Motherlove is the most precious thing in this world and nothing can replace it.
Mothers do so much for their kids and when we grow up we forget that and get busy in our own life.
Most of us are forced to cope with a difficult schedule. As we grow older, it becomes tougher and tougher to spend time with our mothers and our grandmothers. While this is typically understood to them, that does not mean that you should ever fall into the trap of ignoring them.
Not only is hanging out with mom and grandma the best, but scientists have also conducted a study on the matter and their determinations will definitely surprise you. Spending time with your elderly relatives is even more crucial than you may have already realized.
Researchers at the University of California, San Francisco found that loneliness plays a large role in the decline so often associated with old age. The study followed 1,600 adults, with an average age of 71 — despite controlling for socioeconomic status and health, the lonely consistently held higher mortality rates. Nearly 23% of lonely participants died within six years of the study, as opposed to only 14% of those that reported adequate companionship.
The study showed that elderly relatives who receive the proper amount of companionship from their younger counterparts will actually live longer than those who do not. The adults in the study who were forced to spend more time alone lived for a shorter period of time than those who had more thoughtful relatives.
This basically confirms a fact that we have all known but fail to give enough importance to. Our elders give a lot of importance to relationships in their lives. They hold any and all relations dear to them. And, if it is of their own flesh and blood, then, of course, the sense of belonging is stronger. It is for this reason they overlook a number of shortcomings or faults in those who are willing to spend time with them.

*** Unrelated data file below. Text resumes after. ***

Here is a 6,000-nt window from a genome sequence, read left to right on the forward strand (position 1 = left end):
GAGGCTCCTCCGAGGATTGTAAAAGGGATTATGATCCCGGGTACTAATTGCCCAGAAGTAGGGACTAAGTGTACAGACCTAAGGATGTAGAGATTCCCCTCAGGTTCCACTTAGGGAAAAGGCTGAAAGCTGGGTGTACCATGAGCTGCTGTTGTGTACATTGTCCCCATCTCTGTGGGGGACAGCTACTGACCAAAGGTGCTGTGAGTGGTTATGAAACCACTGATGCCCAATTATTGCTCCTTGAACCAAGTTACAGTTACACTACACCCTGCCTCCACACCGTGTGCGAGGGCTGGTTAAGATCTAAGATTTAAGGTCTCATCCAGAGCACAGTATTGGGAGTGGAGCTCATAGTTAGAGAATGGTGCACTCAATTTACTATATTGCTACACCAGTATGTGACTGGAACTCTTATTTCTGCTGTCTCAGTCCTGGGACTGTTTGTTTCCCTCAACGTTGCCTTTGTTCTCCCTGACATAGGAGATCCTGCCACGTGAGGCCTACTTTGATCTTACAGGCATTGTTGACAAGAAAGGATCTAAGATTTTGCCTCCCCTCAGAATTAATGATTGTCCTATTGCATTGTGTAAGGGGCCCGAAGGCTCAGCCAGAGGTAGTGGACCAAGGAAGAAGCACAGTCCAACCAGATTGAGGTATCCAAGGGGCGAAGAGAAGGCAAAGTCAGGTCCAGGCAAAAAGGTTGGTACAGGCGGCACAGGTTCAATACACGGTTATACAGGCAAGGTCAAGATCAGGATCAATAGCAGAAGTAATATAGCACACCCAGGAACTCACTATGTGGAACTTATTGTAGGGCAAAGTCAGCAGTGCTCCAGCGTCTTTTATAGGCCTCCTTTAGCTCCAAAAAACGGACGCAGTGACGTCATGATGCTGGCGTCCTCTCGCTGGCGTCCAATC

They have a higher tolerance level for small irritants that we normally would brush away impatiently. For them, it boils down to vital relational skills. These are skills that they have had all their lives to recognize and hone to perfection, explains Rosemary Blieszner who is a professor of human development at Virginia Tech, to “The New York Times”.
She goes on to explain that the old are wise when it comes to choosing what they want to fight about and what they let go. They realize that having a good, caring company is more important than proving themselves right or perfecting their imperfect companions, be it a friend, a child, or even grandchildren.
More than short, sporadic visits, the elderly thrive when they have continuous relations with the people around them. Finally, we must remember that having good relations is not just important for our elders but for us too. There is a lot we can learn from them in terms of maintaining relationships and learning their value. Plus, we get to spend more time with the ones we love!
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